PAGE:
Logan and Painter were the most outspoken to the editorial board in what they see as a breakdown in leadership that has resulted in a great deal of concern coming from some city employees. Both say they have spoken to current and former city staffers who have voiced concerns.
“Since the election of 2017 my observation has been, and in discussions with former colleagues, some employed and some who have left the city, it’s really become a very difficult place to work, and some describe it as toxic or even hostile,” Logan said. “If the environment is not friendly you’re not going to get your best people, and if you do they’re not going to stay long. I think the reality of city government is the only way to change that is to change the leadership.”
Noonan wrote in a July op-ed that the city was previously perceived as having a “culture of no.”
Logan took issue with that characterization, saying it is the responsibility of department heads and the city manager to sometimes tell the commission “we can’t do that.”
“More often than that my observation with my colleagues was they tried their best to make those policy priorities the commission had, work within the confines of the budget and within the confines of their department,” Logan said. “That team approach I think leads to a sustainable model of a workforce.”
Painter said he has also heard reports of hostile working conditions and believes a lack of productive communication between leadership and staff is leading to short-sighted decisions. He believes budget issues that have led to cuts ignore long-standing processes the city used for years. The city often started with some deficit at the beginning of the budget process but worked through it to meet its fiscal responsibilities, he said.
“They’re trying to put scare tactics in the city that we’ve got to cut, cut, cut, cut because we’re not making ends meet,” Painter said. “They’ve created this false flag.”
When it comes to what information should be publicly available, Painter told the editorial board that he would release information he deemed in the best interest of Helenans.
“You can’t put a gag order on people and I’d fight that,” he said. “If it’s a gag order you’d better back it up in writing and show me a law where I can’t write about it because that’s not fair to Helena.”
Logan believes the commissioners or mayor should have done more to inform the public when Cortez was placed on leave pending the investigation.
“From my perspective I see a host of concerned people and I think at a minimum if you can’t open up these meetings whether by policy or by law, you should at least give some reassurance to the public and the press that these matters are being addressed,” he said.
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Dean feels that the law is clear when it comes to what information should be made public. She advocates for openness and transparency, but recognizes privacy concerns in personnel matters.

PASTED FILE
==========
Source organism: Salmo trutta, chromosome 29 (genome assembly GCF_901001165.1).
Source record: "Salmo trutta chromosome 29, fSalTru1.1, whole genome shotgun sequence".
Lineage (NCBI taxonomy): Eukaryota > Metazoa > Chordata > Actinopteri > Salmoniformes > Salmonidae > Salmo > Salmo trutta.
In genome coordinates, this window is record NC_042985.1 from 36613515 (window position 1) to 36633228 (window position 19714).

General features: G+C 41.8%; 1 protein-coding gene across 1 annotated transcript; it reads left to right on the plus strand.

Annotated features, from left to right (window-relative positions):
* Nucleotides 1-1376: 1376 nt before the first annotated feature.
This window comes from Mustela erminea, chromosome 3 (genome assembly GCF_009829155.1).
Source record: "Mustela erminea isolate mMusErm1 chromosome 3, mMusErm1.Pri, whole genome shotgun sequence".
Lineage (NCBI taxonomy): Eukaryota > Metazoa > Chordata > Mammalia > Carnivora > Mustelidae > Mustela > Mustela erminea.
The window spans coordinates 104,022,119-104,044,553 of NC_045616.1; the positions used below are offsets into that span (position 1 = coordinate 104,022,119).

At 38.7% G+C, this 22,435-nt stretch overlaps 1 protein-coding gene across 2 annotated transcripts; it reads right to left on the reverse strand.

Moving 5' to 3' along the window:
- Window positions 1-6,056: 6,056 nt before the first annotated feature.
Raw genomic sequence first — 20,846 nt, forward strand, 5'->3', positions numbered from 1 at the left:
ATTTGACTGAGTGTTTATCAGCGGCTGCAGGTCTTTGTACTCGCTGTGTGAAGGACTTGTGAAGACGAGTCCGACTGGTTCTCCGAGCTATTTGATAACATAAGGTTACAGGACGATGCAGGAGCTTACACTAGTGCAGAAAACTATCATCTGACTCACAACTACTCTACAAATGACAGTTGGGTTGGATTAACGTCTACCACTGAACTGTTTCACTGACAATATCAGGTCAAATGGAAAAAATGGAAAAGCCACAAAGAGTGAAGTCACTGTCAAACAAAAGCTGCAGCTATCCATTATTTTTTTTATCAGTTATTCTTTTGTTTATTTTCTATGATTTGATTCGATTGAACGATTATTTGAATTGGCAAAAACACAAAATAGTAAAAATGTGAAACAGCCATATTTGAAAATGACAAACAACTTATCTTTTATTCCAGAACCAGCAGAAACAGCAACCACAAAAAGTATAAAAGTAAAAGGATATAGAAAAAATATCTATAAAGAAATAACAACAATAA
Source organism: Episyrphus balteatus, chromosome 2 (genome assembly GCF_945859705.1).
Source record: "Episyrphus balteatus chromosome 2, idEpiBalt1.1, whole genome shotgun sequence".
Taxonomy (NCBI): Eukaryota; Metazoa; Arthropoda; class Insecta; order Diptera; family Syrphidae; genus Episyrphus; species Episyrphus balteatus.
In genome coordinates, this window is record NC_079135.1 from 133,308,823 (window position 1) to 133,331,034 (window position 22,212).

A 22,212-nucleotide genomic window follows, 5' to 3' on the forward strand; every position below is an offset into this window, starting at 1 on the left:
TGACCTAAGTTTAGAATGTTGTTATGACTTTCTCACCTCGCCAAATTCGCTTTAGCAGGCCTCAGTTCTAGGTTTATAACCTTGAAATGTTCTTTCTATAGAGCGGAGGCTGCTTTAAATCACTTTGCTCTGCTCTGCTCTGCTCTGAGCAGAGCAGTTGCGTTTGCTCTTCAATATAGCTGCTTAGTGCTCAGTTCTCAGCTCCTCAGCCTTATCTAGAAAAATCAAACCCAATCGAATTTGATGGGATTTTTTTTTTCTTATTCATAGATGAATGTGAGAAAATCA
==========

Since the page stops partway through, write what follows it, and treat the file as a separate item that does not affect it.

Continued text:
“In Montana we have a long history of what happens when decision are made behind closed doors – there was a U.S. Senate seat that was basically purchased,” she said. “If you are going to make the privacy argument, which I think is a legitimate argument and the Constitution says that, I think you have to be able to back that up.”
Ryan, who alleges retaliation and resigned after she filed a complaint against her manager in the city’s transportation department, listed fair treatment of city employees as one of her priorities.
“The sign is not a good sign that we have a large number of people departing city employment,” she said. “That has to be addressed by looking closely at our city leadership, how are employees being treated and what’s going on that’s causing the exodus. I will take the lead in making sure employees are treated properly.”
Community outreach and involvement
Each Helena City Commission candidate brought ideas on how to improve transparency in city decisions and allow for increased public participation.
Dean spoke at length about a need to both take stock of and build up a culture of transparency and accessibility.
“The reason I decided to run was first I saw where some decisions were being made and the public not necessarily being recognized throughout that,” she said. “I think change is good, but I don’t think change is sustainable or transformational when you’re not involving those affected by it or those you’re serving.”
Dean brought several specific recommendations to improve transparency. Those include holding all city commission meetings in the commission chambers which has broadcast capabilities, revamping the city’s website to allow better understanding of the history of policies and decisions, digitally archiving older records, developing email distribution lists and reaching out directly to interest groups to solicit feedback.